The Victoria and Albert museum in South Kensington, London is hosting a free-entry photography exhibition called “Hope” until 8th December 2019. It is showing at the Porter gallery which is located on the left hand side of the museum’s main entrance.
This curated exhibition presents artworks from 12 shortlisted photographers of the Prix Pictet, which is the world’s leading award for photography and sustainability. The Prix Pictet has ran seven cycles since 2008 and each cycle has explored various themes such as Water, Earth, Growth, Power, Consumption, Disorder and Space. All of these themes are related to the concept of sustainability.
This year’s exhibition celebrates the Prix Pictet’s eighth cycle and of which, “Hope” was set as the leading theme. It touches on subjects like “recycling, reforestation and rewilding” and shines lights on the positive changes that are starting to be made on sustainability. This exhibition resonates the V&A’s action on sustainability as recently, they have eliminated the sale of plastic bags and are urging the use of paper bags and tote bags to promote sustainability in their shops.
The Eighth Prix Pictet was awarded to Ivorian photographer, Joana Choumali, for her series “Ca va aller” (it will be ok). Her winning series highlights the “trauma and mental health” of the Ivorian people after the terrorist attacks at Grand Bassam, which resulted in 18 fatalities, in 2016. Some of her artwork is shown below:
The 12 photographers are Shahidul Alam, Joana Choumali, Margaret Courtney-Clarke, Rena Effendi, Lucas Foglia, Janelle Lynch, Ross McDonnell, Gideon Mandel, Ivor Prickett, Robin Rhode, Awoiska van der Molen, and Alexia Webster. Some of their artworks are shown below:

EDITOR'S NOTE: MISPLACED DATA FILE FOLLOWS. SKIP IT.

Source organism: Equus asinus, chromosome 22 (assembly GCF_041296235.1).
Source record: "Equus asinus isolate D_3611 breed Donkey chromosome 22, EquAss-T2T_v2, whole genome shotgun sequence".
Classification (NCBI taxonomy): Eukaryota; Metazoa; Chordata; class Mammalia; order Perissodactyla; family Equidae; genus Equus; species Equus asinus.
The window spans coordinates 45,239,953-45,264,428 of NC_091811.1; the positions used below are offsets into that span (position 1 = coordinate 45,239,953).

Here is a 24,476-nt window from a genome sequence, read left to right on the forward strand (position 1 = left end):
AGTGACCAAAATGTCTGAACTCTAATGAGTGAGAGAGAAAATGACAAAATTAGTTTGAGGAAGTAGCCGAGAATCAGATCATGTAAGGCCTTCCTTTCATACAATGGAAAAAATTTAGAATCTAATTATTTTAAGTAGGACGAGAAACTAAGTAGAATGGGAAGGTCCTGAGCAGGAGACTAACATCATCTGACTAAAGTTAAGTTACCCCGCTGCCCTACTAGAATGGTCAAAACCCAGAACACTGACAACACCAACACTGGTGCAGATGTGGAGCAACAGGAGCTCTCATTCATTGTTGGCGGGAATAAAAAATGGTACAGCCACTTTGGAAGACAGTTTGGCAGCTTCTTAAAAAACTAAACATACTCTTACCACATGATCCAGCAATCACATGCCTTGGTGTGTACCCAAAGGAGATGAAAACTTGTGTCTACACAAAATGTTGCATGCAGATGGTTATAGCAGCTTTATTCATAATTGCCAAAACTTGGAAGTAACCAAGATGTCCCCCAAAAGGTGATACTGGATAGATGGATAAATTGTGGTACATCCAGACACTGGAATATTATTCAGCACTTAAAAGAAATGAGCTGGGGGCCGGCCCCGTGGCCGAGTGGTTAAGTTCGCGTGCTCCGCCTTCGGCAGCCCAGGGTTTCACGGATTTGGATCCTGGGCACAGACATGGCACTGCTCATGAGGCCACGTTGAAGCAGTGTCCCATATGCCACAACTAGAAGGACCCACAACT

Another Way of Looking at Love,2015-18 by Janelle Lynch
Street Studios,2011-18 by Alexia Webster
Transylvania: Built on Grass, 2012 by Rena Effendi
Limbs, 2012 by Ross McDonnell
Human Nature, 2006-19 by Lucas Foglia
Damage: A Testament of Faded Memory, 2016 by Gideon Mendel
Still She Smiles, 2014 by Shahidul Alam
Am schwarzen Himmelsrund (‘In the black heavens’), 2010-18 by Awoiska van der Molen
Principle of Hope, 2017 by Robin Rhode
The VOL team interviewed a few people on their thoughts of the exhibition.
Josep Soldevila, a V&A shop assistant said, “I think that they can actually bring awareness to problems through art. And you could also see how places can change by humans … like erosion and human plantation. It makes you think about what we do to the world. We are terrible – us, humans.”
Nicole Hill, 21-year-old university student said, “The images were amazing. I especially loved that one photographer who did that embroidery… I liked that the photographers were from all around the world taking photos from loads of different perspectives.”
The V&A is hosting the first showing of this exhibition. After it ends, it will be presented in various galleries and museums across the world. If you’re interested in this exhibition, visit the V&A website for more information regarding opening times of the gallery and the museum.
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Words and photographs: Abigail Obina